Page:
In the real world, the People's Action Party (aka Men in White) has been kept in power since independence by winning the popular vote, thanks to support from six out of 10 voters in this year's General Election (GE).

In the virtual world, the MIW appear to be less popular. Almost every news item about Singapore on Internet news sites (Yahoo News) or discussion forums (hardwarezone) generates scorn and ridicule bordering on outright hostility towards the same party that rules our island nation.

This love-hate relationship has immediate and direct relevance to the defence of Singapore because citizen soldiers who do not support or respect the party in power are less likely to respond to a call to arms.

So why won't the majority of Singaporeans who voted for them speak out to defend the MIW?

Perhaps it is because the strength of this silent majority has been consistently over-stated through optimistic projections that they exist as a latent vote bank: Quiet, unassuming, not prone to theatrics (or hysterics, unlike the lunatic fringe), dependable and staunchly loyal to the end.

It is naive to think that this vote bank can be counted on, time after time, at every GE.

Indeed, some who voted for the MIW could have done so at odds with their personal convictions about the party. From anecdotal accounts, this group includes civil servants and Singapore Armed Forces (SAF) regulars who cling to the impression that marking an "X" against the party is tantamount to career suicide.

But ground sentiments over the cost of living and red hot topics such as the pace and direction of the immigration policy are not sweet. All that pent-up angst must go somewhere.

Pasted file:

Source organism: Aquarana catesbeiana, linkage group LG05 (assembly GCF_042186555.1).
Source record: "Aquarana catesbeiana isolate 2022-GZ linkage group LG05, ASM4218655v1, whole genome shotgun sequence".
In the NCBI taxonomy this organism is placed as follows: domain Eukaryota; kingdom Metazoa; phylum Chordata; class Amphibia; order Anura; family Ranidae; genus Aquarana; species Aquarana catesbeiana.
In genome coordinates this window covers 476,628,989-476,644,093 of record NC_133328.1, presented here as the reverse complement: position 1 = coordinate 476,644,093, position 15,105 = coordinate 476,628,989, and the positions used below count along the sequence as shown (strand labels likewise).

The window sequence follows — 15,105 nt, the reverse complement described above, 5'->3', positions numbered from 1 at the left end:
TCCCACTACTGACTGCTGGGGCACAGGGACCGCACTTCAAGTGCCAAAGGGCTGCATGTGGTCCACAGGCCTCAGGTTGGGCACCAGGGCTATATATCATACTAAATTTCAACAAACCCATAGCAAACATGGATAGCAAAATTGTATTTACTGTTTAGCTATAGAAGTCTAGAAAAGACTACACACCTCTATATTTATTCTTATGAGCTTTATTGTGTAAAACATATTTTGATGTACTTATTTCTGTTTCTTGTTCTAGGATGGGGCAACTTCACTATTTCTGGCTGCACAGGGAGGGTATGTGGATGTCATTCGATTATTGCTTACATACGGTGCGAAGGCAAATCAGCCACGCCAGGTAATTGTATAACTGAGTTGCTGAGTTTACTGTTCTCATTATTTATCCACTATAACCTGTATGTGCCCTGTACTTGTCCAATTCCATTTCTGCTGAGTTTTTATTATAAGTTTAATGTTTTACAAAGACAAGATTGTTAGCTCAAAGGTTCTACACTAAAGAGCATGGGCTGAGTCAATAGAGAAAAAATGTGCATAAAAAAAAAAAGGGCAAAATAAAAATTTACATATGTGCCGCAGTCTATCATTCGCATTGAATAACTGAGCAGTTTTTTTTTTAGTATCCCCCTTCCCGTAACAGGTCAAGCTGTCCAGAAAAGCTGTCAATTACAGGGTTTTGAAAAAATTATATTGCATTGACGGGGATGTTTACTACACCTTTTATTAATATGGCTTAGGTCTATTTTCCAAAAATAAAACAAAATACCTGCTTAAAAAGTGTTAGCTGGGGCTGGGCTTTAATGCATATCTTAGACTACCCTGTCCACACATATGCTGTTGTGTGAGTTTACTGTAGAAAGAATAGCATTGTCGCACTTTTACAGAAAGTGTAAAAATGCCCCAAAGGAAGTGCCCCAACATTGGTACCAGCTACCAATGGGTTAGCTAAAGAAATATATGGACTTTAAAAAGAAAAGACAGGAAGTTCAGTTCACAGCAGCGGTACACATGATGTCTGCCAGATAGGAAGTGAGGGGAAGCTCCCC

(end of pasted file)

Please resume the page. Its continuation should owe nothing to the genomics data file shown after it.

And so it surfaces during lunchtime chit chat when former civil servants castigate the system. It appears in cheeky email chains circulated by former SAF personnel (some very senior, mind you). It stokes lively debates in the virtual world where the MIW become the lightning rod for criticism for everything you can think of from pet ownership in the heartlands to weightier affairs of state.

The size and strength of the silent majority is also eroded through own goals and collateral damage from government decisions.

For example, it would be interesting to find out how residents in Rochor Centre would vote in a hypothetical replay of this year's GE, now that they know their homes will be torn down to make way for a new expressway. You don't have to be a political scientist to figure this one out.

The own goal that came close to killing the goalkeeper includes the remark that residents in Aljunied would have five years to repent if they voted for the Opposition. They did so anyway.